The three reasons that are leading China to suffer an unprecedented energy crisis

China Energy Crisis

China has been gaining relevance on the world economic and media board for years. However, in recent weeks it seems to have become the major focus of attention in the markets due to a series of events (Evergrande and the energy crisis) that could mark the future of the global economy in the short and medium-term. Asia’s largest economy is suffering the first consequences of an energy crisis, which is partly self-inflicted, and which could have global repercussions, given the role of China as the great factory of the world, a role that has also been reinforced during the covid crisis.

“China is facing an unprecedented energy crisis, said Alicia García Herrero, chief Asia-Pacific economist for Natixis and one of the leading experts on the Chinese economy. The authorities have begun to impose energy rationing that threatens to further strain global supply chains and create shortages of “everything,” according to economists at the Japanese bank Nomura.

The intensification of electricity supply problems is forcing factories in several key production centers to reduce or completely stop their activity. “These restrictions produce big challenges from the supply side, coming right in the middle of a pandemic-induced boom in global demand for goods, many of which depend on Chinese production and therefore require a higher electricity consumption”, explain in a note the economists of BCA Research.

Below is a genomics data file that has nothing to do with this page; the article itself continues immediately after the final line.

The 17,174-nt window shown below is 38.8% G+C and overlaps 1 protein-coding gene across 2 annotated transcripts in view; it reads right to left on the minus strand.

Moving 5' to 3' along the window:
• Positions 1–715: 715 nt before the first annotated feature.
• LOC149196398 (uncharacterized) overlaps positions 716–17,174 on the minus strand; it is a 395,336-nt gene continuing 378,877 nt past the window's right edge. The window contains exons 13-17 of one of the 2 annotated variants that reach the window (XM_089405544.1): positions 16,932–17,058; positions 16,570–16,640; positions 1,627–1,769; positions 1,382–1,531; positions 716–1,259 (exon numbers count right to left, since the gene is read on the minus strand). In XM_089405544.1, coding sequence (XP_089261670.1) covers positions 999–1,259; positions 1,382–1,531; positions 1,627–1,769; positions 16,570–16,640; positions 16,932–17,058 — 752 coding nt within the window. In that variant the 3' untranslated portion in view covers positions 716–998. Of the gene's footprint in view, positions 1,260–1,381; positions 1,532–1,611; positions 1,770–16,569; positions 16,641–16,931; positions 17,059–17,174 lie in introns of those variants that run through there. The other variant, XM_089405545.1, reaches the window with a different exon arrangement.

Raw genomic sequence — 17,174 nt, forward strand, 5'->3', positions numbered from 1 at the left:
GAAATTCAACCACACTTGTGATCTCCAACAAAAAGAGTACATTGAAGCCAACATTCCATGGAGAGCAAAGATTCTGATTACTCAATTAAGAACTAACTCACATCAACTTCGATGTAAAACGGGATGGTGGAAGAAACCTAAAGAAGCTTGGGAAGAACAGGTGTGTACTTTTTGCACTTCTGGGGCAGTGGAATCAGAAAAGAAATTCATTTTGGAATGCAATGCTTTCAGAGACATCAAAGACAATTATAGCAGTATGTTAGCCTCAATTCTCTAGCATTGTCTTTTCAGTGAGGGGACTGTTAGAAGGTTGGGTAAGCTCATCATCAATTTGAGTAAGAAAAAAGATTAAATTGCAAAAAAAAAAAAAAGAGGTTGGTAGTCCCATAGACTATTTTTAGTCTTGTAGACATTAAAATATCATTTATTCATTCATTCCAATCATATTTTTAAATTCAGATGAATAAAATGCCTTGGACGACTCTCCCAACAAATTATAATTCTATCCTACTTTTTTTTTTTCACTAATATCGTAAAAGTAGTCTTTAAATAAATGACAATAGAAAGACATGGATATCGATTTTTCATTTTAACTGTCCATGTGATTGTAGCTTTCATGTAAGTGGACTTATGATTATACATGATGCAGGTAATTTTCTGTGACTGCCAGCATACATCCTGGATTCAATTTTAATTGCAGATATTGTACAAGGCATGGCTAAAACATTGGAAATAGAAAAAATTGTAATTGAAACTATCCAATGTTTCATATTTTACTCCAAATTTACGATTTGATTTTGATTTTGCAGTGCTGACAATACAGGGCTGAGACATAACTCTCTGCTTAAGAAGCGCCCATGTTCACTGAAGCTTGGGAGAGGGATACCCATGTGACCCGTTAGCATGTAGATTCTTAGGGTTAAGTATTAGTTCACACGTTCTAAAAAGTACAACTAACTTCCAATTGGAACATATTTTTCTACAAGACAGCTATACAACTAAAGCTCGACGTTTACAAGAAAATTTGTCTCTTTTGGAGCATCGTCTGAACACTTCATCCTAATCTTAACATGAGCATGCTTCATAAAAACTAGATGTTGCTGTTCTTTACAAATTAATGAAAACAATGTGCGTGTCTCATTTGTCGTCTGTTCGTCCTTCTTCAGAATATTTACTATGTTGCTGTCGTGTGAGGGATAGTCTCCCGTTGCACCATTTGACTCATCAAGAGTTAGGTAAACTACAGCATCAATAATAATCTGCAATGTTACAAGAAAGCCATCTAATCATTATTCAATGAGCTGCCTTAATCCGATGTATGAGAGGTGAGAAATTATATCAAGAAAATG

What is really happening in the Chinese energy market to get there?

García Herrero highlights in a note just published this Wednesday that there are three key factors that are generating this energy crisis that is keeping the whole world in suspense: (I) the rush of local governments to meet their emissions targets, (II) ) the gap between the supply and demand of coal and (III) the caps imposed on the cost of electricity.

These caps that limit the price of electricity prevent the occurrence of what is known in economic jargon as ‘destruction of demand’, which is the reduction of electricity consumption (or anything else) at prices so high that it causes it is unfeasible to continue consuming at least as much energy as before. In China, in the end it is the authorities who have to decide who can continue to consume energy and who cannot.

“This triple blow will surely raise producer prices in China, and possibly headline inflation, and affect growth,” says García Herrero. Breaking down a bit more each factor that is dominating the energy market in China, it should be noted that local governments are struggling to meet their emissions targets, which has forced them to slow down, or even temporarily halt, production in industries that are more energy-intensive.

An anecdote that perfectly sums up this movement by China in pursuit of a more sustainable and ‘green’ economy appeared a few days ago in the financial agency Bloomberg: it seems that China has a clear objective in the very short term, that the sky is totally blue at the Beijing Winter Olympics next February.

Coal shortage in China

The second reason is the global coal supply shortage, which affects China even more given its heavy dependence on coal-based electricity (72% of total electricity generation from January to August according to national sources), he says. the Natixis economist. This is coinciding with restrictions on the importation of coal from Australia in the face of growing political tension between the two countries, add the experts from BCA Research.